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What do the arts bring to education?

By Jane Gooding-Brown - posted Tuesday, 23 November 2010

In an article in the Boston Globe in September, 2007, Ellen Winner, Professor of Psychology at Boston College and Lois Hetland, Associate Professor of Art Education at the Massachusetts College of Art, expounded on a year-long in-depth study of five art classes in schools in the Boston area school district. Both professors are researchers at Project Zero at the Harvard School of Education.

They found that arts programs teach a specific set of thinking skills rarely addressed elsewhere in the curriculum, and that far from being irrelevant in a test-driven education system, arts education is becoming even more important as standardised tests (like the Australian NAPLAN tests) exert a narrowing influence over what schools teach.

Such skills include visual-spatial abilities, reflection, self-criticism, and the willingness to experiment and learn from mistakes. All are important to numerous careers, but are widely ignored by today's standardised tests.


They stated:

It is well established that intelligence and thinking ability are far more complex than what we choose to measure on standardized tests. The high-stakes exams we use in our schools, almost exclusively focused on verbal and quantitative skills, reward children who have a knack for language and math and who can absorb and regurgitate information. They reveal little about a student's intellectual depth or desire to learn, and are poor predictors of eventual success and satisfaction in life. … As schools increasingly shape their classes to produce high test scores, many life skills not measured by tests just don't get taught. It seems plausible to imagine that art classes might help fill the gap by encouraging different kinds of thinking. …

Arts educators across the globe have continually talked about, written papers about, given conference papers about, this specific set of thinking skills in an effort to extol the importance of the arts in the school curriculum.

The implications of the importance of an education in the arts are very significant. It is significant not only for schools but for all society. In Australia, as proposed in the new National Curriculum for the Arts, the reduction of time for the arts in the school curriculum will probably result in our losing the ability to produce not just the artistic creators of the future but importantly, innovative leaders who improve the world they inherit.

In the study of visual arts classes Winner and Hetland found that while students learnt techniques specific to the visual arts, such as how to make meaningful marks (draw), how to mix paint and understand colour, or how to centre a pot, they were also taught an extraordinary array of mental habits not emphasised elsewhere in school. They identified a number of what they called “habits of mind” that arts classes taught, each one of which was notable by their exclusion from testable skills taught elsewhere in the school curriculum.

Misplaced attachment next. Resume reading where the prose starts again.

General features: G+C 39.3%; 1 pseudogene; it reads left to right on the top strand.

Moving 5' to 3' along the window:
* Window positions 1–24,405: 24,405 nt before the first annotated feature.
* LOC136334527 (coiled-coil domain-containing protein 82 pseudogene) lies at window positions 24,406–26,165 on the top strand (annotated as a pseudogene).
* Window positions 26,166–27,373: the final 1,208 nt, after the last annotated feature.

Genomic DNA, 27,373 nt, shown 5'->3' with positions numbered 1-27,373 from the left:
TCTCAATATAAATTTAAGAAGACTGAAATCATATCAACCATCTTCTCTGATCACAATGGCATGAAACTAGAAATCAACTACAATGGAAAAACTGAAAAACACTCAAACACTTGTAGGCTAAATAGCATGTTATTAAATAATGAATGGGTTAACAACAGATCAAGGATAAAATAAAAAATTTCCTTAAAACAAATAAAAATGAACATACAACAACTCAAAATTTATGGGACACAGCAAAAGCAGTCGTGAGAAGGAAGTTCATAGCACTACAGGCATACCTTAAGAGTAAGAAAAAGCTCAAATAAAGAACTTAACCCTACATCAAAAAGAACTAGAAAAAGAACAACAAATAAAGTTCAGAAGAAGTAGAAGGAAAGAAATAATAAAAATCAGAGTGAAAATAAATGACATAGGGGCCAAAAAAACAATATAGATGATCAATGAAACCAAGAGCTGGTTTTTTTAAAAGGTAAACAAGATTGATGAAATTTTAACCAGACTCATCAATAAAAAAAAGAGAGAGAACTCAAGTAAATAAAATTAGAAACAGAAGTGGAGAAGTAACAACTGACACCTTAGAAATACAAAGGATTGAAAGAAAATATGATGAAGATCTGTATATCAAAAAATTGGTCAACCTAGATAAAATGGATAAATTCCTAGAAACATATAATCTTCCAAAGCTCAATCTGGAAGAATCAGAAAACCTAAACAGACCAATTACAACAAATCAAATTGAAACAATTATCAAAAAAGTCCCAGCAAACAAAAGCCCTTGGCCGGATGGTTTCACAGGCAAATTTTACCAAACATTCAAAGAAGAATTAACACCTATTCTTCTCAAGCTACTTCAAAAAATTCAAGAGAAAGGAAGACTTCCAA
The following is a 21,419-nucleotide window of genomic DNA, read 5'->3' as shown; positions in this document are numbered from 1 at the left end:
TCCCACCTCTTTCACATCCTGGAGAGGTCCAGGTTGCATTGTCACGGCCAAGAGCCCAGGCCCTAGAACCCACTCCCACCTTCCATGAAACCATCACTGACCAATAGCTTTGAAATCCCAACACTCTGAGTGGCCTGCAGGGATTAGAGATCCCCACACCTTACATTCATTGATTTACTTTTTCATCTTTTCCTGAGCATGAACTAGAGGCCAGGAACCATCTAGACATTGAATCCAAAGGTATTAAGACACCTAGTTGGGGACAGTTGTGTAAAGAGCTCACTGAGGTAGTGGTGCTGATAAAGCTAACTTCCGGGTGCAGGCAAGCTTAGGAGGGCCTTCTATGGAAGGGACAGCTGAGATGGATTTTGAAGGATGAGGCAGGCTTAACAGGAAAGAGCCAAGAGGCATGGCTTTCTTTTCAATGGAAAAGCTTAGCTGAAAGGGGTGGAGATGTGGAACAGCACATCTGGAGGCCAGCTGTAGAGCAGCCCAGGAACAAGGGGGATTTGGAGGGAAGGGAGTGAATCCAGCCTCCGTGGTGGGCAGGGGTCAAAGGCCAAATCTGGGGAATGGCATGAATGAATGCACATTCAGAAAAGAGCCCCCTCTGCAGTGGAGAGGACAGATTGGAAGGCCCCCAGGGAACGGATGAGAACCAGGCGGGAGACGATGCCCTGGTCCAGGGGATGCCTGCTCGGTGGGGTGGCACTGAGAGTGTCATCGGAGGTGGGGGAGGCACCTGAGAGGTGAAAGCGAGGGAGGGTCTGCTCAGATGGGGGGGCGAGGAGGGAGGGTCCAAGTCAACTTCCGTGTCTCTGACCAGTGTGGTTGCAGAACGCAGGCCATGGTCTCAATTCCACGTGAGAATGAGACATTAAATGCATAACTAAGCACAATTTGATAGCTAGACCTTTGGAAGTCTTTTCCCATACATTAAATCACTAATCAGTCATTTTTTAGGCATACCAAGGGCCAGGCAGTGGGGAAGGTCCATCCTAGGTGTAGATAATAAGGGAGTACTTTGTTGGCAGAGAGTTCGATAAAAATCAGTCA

One of these habits was making clear connections between schoolwork and the world outside the classroom. We can see artworks that bridge those spaces between school life and “real life”, between difference of “self” and “other”, between “new” and “old” lives in the annual exhibition of HSC visual arts works, ARTEXPRESS. The clear connections between “art and life” are evident in these works. Standardised testing such as NAPLAN does not allow students to explore these kinds of connections with the world past and present.


Another habit was the ability to move beyond technical skill to make artworks that expressed their own personal voice. In many art classrooms we see works that are serious and personal investigations by students of their experiences of living - and sometimes of dying. We see students exploring through art making what it means to be alienated or displaced or frightened; however, in contrast to the stereotype of art education as mainly expressive craft, the researchers found that “ teachers talked about decisions, choices, and understanding, far more than they talked about feelings”.

Yet another habit was the sustained perseverance over a period of time needed to creatively solve problems and work beyond frustration.

Other habits included innovation through exploration and reflective self-evaluation. In art classes innovation generally means “to work outside the frame” - a skill I encourage in my own art classes and which involves experimenting, taking risks and generally “mucking about to see what happens”.

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About the Author

Jane Gooding-Brown PhD has teaching experience which includes 44 years teaching as visual arts teacher with NSW Department of Education and Training; at SCECGS Redlands, Sydney; and as Assistant Professor Art Education Pennsylvania State University, Pennsylvania USA. Currently she is the Visual Arts Coordinator at the Conservatorium High School, Sydney NSW.

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